If Christ were a mere man, there would be no real, inherent merit, or efficacy in what he did and suffered, any more than in the actions and sufferings of such eminently good men, as Abraham, and Paul. If only the sacrifice of a mere creature, posses. sing perfect holiness, had been necessary, one of the elect angels might have been designated as Redeemer, and the Son of God spared. But all the divine perfections were requisite to qualify a being for the work of atonement. No being but the Son of God, in whom dwells all the fulness of the Godhead bodily, had sufficient power and dignity to fulfil the office of Mediator.

The objector may say, that, although Christ were not God, the Father might have accepted his sufferings, as an adequate price of pardon and salvation. This objection rests on the idea, that the merit, by which the sinner is justified, consists simply in the will of the Father, and not, in any degree, in the dignity and work of the Saviour. But the scriptures represent this subject in a very different point of light. They inform us, that Christ hath appeared to put away sin by the sacrifice of himself; that by one offering he hath perfected forever them who are sanctified; and that by the obedience of one many shall be made righteous. These passages plainly teach us, that sinners are justified by virtue of the obedience and death of Christ; that our salvation is the effect of his

own intrinsic worth. As he has thus merited and purchased eternal happiness for his friends, he is represented, as bestowing it upon them by his own power, and according to his own sovereign pleasure. "I give unto them eternal life, and they shall never perish, neither shall any pluck them out of my hand.” Upon his divine and eternal existence depend their security and glory. "Because I live, ye shall live also." He is the author of eternal salvation to them who believe. His coming into the world and suffering death, was the consequence of his having been appointed to the office of a Saviour. But his appointment to the work was not the ground of his merit. The merit of his death, and the efficacy of his blood arise from his own divine excellence. As it is impossible, that any original merit should belong to a finite being; all the merit of Christ's death must flow from his divinity.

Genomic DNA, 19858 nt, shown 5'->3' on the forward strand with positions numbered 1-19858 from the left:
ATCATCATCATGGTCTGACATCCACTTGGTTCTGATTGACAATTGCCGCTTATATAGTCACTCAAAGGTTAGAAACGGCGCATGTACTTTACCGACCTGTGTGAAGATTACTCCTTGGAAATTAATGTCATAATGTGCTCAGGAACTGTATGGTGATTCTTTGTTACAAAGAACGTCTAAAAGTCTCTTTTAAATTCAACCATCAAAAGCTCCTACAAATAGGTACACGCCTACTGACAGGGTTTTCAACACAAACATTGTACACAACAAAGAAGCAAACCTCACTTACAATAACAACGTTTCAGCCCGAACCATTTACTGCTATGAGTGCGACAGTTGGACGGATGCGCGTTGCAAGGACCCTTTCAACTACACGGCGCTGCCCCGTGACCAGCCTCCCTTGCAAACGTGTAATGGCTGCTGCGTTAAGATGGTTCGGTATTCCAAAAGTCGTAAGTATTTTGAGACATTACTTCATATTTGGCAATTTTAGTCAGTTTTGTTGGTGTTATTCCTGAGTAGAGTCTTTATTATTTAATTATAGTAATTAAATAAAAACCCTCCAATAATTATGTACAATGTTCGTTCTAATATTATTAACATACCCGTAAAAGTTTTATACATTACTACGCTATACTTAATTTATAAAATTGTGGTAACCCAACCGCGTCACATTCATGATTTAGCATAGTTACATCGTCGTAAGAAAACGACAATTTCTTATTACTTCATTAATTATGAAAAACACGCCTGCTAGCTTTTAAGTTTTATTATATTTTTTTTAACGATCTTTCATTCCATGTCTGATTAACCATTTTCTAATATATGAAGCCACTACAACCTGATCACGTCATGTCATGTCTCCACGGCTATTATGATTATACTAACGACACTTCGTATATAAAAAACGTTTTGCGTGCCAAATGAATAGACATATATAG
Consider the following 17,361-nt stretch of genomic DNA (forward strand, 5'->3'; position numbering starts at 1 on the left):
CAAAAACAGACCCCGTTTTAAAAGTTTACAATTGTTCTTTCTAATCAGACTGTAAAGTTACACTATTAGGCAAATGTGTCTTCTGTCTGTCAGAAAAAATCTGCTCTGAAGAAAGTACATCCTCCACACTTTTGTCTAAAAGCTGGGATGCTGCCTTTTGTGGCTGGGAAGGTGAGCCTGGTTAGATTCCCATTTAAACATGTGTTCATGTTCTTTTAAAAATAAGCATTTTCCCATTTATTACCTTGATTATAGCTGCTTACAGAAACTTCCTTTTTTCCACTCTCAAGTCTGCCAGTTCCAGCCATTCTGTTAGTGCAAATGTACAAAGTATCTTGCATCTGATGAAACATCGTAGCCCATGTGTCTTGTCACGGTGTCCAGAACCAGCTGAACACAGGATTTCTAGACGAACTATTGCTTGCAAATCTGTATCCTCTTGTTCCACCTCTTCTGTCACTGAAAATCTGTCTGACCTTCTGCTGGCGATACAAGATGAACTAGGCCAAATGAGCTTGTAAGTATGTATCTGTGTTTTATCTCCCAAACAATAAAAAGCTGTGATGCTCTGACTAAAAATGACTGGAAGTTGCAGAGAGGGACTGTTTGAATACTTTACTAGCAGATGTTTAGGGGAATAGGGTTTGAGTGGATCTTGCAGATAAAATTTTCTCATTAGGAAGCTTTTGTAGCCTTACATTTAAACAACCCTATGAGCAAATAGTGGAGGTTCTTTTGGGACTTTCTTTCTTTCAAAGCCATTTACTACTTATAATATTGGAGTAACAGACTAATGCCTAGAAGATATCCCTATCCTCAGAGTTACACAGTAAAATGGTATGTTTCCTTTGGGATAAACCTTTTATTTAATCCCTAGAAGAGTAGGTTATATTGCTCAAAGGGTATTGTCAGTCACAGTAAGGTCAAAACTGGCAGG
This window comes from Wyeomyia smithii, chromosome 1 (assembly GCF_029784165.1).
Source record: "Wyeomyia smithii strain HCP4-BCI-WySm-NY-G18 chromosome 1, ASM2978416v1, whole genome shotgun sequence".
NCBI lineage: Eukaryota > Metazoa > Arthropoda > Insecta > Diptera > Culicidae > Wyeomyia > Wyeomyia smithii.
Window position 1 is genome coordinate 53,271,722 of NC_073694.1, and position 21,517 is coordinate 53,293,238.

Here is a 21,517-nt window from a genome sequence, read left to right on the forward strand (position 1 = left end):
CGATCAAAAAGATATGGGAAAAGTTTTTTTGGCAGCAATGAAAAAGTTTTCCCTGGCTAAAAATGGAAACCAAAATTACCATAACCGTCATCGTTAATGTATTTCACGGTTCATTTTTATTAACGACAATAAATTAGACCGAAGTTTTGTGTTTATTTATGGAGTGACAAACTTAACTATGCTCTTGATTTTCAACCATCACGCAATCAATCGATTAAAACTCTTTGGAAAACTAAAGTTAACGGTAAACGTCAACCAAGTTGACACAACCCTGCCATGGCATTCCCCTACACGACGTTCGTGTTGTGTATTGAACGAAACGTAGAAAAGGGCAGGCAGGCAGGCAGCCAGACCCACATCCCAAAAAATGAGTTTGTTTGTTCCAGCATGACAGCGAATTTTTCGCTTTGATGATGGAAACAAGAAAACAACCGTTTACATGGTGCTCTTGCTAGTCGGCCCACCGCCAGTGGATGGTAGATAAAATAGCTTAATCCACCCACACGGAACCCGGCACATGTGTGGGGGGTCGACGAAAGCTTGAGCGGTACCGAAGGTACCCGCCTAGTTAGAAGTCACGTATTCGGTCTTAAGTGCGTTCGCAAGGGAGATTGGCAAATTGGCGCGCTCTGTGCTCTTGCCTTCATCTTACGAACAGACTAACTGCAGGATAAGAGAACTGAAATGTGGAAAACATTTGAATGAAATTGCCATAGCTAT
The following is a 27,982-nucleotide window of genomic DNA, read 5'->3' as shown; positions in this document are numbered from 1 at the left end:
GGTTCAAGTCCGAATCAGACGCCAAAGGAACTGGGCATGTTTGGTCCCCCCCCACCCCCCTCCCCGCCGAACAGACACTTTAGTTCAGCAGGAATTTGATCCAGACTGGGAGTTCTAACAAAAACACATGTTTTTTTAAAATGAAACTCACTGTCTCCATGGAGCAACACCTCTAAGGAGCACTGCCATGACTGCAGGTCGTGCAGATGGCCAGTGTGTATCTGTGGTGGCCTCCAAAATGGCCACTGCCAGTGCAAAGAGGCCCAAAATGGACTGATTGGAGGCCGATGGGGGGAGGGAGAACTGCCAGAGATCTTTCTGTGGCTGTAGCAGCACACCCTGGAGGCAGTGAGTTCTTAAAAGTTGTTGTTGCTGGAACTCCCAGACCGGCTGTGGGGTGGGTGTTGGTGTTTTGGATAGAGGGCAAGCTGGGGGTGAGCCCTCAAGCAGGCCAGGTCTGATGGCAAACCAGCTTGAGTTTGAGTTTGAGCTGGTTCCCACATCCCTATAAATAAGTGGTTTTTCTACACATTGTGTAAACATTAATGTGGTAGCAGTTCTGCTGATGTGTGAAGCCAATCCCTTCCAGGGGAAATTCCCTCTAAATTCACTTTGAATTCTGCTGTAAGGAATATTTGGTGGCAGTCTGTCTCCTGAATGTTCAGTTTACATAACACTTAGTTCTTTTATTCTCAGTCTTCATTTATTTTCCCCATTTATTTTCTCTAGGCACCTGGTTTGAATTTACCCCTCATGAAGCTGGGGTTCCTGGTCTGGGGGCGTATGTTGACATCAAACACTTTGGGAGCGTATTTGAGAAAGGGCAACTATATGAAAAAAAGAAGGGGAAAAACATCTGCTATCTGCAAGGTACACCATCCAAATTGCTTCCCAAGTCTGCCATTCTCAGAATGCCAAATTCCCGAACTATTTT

By attending to the apostle's reasoning, Heb. vii. we shall find, that he infers his ability to save sinners from his divine perfection. By showing the superior ity of Christ's priesthood above that of Aaron, and proving it to be eternal, he establishes the doctrine of his sufficiency for the work of redemption. "But this man, because he continueth forever, hath an unchangeable priesthood. Wherefore he is able to save them to the uttermost, who come unto God by him, seeing he ever liveth to make intercession for them." The apostle's argument rests on the unchangeableness and eternity of the Redeemer; and these are incommunicable per.

Hence it

fections of Jehovah.
is evident, that our hope of sal-
vation must rest on the divine
Without
character of Christ.
some just views of the scheme
of redemption, and of the divine
character of the Saviour, we can-
not have a hope, which the gos
pel will authorize, of enjoying
éternal salvation.

They, who have had a proper
sense of the evil of sin and the
strictness of the divine law, are
fully convinced that none but a
divine Being could make an ad-
equate atonement. So exceed.
ingly hateful is sin in the sight
of God, that the most exalted
creature could do nothing to pro-
cure forgiveness. The divine
law is so holy, so inflexibly just,
that it would have forever pre-
vented the salvation of sinners,
unless full satisfaction had been
made to its injured authority.
They, who are taught of God,
clearly see, that none but a be-
ing of spotless purity and infinite
dignity could make that satisfac-
tion; that none, but the divine
Lawgiver, could so vindicate and
honour the broken law, as to
render the salvation of sinners
consistent with his just and holy
government. Thus their hope
of being delivered from
guilt and punishment of sin rests
entirely on the divinity of the
Lord Jesus, who made the atone-

ment.

the

Let it be added, that scripture often represents the Saviour, as being God; and always holds up, as the object of our faith, a Being of divine perfection. "I am God, and beside me there is no Saviour. Look unto me, and be saved. To the only wise God, our Saviour, be glory," &c. But we know that sinners are